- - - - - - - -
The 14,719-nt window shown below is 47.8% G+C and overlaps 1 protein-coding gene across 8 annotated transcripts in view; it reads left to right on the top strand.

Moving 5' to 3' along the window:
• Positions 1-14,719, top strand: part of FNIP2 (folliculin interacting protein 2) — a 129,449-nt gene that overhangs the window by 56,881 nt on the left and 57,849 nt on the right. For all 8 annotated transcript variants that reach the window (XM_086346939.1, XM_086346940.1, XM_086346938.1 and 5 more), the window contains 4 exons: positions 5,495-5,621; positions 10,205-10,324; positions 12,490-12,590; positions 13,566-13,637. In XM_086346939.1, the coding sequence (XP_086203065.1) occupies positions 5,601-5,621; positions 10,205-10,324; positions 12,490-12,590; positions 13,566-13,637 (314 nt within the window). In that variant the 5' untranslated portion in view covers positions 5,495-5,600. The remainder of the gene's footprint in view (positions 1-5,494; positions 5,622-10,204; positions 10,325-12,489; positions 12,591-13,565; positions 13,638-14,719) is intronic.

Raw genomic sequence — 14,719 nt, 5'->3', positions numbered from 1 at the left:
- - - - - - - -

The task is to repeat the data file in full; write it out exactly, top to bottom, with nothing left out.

The 14,719-nt window shown below is 47.8% G+C and overlaps 1 protein-coding gene across 8 annotated transcripts in view; it reads left to right on the top strand.

Moving 5' to 3' along the window:
• Positions 1-14,719, top strand: part of FNIP2 (folliculin interacting protein 2) — a 129,449-nt gene that overhangs the window by 56,881 nt on the left and 57,849 nt on the right. For all 8 annotated transcript variants that reach the window (XM_086346939.1, XM_086346940.1, XM_086346938.1 and 5 more), the window contains 4 exons: positions 5,495-5,621; positions 10,205-10,324; positions 12,490-12,590; positions 13,566-13,637. In XM_086346939.1, the coding sequence (XP_086203065.1) occupies positions 5,601-5,621; positions 10,205-10,324; positions 12,490-12,590; positions 13,566-13,637 (314 nt within the window). In that variant the 5' untranslated portion in view covers positions 5,495-5,600. The remainder of the gene's footprint in view (positions 1-5,494; positions 5,622-10,204; positions 10,325-12,489; positions 12,591-13,565; positions 13,638-14,719) is intronic.

Raw genomic sequence — 14,719 nt, 5'->3', positions numbered from 1 at the left: